Reports of Societies

1911 Boston Medical and Surgical Journal  
are in accord with the generally accepted ideas of surgical treatment. The demonstration of the rapidity of absorption, after interference with the circulation, emphasizes the necessity of early operation and restoration of the circulation, as well as removal of the obstruction. The observation that the toxic intestinal content is not absorbed to any degree through the normal mucous membrane may influence materially the . surgical treatment, because if this is so, an enterostomy for permanent
more » ... omy for permanent drainage is futile, since if there is strong peristalsis to make the enterostomy effective, it would, after the obstruction is removed, force the content beyond the zone of possible absorption. In the cases in which peristalsis is evidently going to be lacking or obstructed on account of the damage to the wall of the intestine, our findings would indicate a resection of the segment involved, rather than any of the various procedures such as irrigation or massage, because of the danger from the presence of intestine, which may act as a reservoir for the formation of the toxic substance, as well as furnish an avenue of absorption. The relatively low toxicity of the free fluid in the abdominal cavity, except in the terminal stages of the obstruction, would suggest that drainage of the peritoneum was indicated only when demanded by some local septic process.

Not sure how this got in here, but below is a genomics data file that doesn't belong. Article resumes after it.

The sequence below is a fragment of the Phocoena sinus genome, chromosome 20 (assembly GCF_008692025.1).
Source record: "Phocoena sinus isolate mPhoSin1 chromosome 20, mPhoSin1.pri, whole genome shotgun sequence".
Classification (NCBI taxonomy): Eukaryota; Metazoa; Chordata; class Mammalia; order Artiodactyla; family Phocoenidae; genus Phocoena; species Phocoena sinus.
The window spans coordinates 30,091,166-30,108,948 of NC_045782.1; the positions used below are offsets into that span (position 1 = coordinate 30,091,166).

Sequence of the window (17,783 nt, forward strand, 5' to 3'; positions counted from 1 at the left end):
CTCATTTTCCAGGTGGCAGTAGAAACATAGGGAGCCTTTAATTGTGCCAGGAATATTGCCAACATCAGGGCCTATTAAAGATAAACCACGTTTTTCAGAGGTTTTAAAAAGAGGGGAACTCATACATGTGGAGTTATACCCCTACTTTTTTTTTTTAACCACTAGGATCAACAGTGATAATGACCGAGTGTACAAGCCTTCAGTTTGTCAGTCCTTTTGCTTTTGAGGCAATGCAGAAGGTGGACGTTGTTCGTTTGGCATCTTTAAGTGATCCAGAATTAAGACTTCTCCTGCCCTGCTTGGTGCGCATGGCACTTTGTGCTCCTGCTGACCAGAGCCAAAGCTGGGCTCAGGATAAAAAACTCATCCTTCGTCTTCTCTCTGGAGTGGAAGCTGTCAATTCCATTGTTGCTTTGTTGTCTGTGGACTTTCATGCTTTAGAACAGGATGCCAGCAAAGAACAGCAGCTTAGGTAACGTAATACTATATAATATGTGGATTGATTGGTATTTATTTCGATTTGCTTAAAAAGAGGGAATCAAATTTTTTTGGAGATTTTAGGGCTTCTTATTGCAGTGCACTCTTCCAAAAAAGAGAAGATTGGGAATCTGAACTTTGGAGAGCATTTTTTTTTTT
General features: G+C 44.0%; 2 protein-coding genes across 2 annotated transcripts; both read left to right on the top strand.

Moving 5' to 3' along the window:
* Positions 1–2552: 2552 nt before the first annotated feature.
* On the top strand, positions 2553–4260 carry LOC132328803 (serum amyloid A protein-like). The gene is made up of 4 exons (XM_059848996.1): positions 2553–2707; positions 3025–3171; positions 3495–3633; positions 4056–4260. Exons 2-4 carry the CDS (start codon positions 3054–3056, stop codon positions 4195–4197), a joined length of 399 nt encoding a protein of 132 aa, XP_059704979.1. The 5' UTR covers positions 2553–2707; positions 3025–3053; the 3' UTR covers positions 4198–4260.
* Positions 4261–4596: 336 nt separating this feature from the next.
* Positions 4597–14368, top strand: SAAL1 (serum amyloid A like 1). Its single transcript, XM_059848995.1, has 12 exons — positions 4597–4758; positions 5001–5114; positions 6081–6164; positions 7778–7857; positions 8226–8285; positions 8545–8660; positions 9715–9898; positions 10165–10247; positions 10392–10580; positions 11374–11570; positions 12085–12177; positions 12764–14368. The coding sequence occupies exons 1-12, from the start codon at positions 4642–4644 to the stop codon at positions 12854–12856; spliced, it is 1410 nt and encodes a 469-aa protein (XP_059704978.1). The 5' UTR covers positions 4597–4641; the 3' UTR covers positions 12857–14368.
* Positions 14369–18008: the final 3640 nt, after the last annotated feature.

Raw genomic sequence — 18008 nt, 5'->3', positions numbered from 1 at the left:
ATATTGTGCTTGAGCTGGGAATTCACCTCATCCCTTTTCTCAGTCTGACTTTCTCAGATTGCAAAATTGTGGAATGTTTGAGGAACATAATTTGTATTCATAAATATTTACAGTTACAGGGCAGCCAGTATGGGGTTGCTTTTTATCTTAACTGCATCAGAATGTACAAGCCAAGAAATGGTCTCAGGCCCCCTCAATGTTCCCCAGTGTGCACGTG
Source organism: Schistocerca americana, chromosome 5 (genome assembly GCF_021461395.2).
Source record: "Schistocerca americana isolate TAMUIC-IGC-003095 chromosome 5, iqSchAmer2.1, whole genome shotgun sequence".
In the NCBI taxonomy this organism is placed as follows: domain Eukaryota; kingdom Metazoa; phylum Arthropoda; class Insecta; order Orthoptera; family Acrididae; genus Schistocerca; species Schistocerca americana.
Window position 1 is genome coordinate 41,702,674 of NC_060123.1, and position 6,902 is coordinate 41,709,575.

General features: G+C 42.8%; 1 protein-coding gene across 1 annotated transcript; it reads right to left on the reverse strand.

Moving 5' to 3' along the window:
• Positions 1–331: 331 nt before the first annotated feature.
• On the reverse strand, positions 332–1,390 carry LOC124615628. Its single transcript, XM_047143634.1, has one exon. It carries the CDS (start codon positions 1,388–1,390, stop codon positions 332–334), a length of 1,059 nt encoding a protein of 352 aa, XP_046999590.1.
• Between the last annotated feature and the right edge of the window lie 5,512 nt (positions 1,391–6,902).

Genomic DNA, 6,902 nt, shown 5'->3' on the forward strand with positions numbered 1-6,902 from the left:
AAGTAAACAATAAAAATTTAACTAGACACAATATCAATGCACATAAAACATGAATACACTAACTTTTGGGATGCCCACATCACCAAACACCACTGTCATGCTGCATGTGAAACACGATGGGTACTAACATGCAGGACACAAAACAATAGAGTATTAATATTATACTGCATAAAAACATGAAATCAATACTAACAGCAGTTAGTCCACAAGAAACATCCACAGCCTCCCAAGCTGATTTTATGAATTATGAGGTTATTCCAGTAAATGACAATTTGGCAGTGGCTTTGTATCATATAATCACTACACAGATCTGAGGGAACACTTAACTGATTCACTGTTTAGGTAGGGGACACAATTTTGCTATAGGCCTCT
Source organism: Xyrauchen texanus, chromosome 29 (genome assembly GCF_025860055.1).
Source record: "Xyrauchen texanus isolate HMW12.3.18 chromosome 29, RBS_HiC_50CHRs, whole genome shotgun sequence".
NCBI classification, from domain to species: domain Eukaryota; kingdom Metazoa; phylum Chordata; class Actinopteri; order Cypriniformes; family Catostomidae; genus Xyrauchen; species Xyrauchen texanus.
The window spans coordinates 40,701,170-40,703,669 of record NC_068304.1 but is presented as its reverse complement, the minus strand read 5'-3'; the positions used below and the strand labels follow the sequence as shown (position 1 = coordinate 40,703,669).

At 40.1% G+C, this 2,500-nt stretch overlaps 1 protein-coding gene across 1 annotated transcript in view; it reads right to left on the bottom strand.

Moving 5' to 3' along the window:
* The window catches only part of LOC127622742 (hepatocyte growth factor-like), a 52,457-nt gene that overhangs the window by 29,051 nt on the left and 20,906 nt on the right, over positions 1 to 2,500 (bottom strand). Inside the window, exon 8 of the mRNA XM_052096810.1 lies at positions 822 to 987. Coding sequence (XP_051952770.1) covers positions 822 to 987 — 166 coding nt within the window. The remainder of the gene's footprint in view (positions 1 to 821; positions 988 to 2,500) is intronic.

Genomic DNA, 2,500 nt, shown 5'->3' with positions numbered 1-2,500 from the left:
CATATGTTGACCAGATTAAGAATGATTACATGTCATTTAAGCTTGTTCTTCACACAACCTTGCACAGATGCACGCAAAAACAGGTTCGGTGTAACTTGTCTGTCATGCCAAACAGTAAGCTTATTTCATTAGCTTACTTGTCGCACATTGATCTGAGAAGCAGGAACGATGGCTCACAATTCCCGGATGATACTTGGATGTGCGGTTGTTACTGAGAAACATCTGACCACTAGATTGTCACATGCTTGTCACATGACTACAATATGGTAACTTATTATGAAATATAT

doi:10.1056/nejm191111021651803 fatcat:eaqncsqtyvch5h2m6ozzxl6w7q